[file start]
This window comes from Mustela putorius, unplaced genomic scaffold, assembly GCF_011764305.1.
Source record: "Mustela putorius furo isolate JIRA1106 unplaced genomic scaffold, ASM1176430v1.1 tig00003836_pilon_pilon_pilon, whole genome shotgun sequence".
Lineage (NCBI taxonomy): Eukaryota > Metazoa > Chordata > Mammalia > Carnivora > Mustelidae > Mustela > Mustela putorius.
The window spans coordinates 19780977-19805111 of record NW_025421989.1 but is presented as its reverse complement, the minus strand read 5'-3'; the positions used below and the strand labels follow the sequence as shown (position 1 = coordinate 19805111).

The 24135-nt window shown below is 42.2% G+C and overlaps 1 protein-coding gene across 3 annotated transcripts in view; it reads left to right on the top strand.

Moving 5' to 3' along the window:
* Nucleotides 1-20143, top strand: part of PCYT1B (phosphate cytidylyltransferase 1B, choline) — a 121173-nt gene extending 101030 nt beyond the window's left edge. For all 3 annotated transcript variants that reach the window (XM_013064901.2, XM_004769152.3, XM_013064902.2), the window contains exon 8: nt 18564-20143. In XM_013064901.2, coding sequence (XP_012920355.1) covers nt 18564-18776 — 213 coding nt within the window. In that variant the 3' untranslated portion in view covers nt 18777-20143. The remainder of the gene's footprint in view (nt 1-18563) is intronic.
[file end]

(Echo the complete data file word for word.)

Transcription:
This window comes from Mustela putorius, unplaced genomic scaffold, assembly GCF_011764305.1.
Source record: "Mustela putorius furo isolate JIRA1106 unplaced genomic scaffold, ASM1176430v1.1 tig00003836_pilon_pilon_pilon, whole genome shotgun sequence".
Lineage (NCBI taxonomy): Eukaryota > Metazoa > Chordata > Mammalia > Carnivora > Mustelidae > Mustela > Mustela putorius.
The window spans coordinates 19780977-19805111 of record NW_025421989.1 but is presented as its reverse complement, the minus strand read 5'-3'; the positions used below and the strand labels follow the sequence as shown (position 1 = coordinate 19805111).

The 24135-nt window shown below is 42.2% G+C and overlaps 1 protein-coding gene across 3 annotated transcripts in view; it reads left to right on the top strand.

Moving 5' to 3' along the window:
* Nucleotides 1-20143, top strand: part of PCYT1B (phosphate cytidylyltransferase 1B, choline) — a 121173-nt gene extending 101030 nt beyond the window's left edge. For all 3 annotated transcript variants that reach the window (XM_013064901.2, XM_004769152.3, XM_013064902.2), the window contains exon 8: nt 18564-20143. In XM_013064901.2, coding sequence (XP_012920355.1) covers nt 18564-18776 — 213 coding nt within the window. In that variant the 3' untranslated portion in view covers nt 18777-20143. The remainder of the gene's footprint in view (nt 1-18563) is intronic.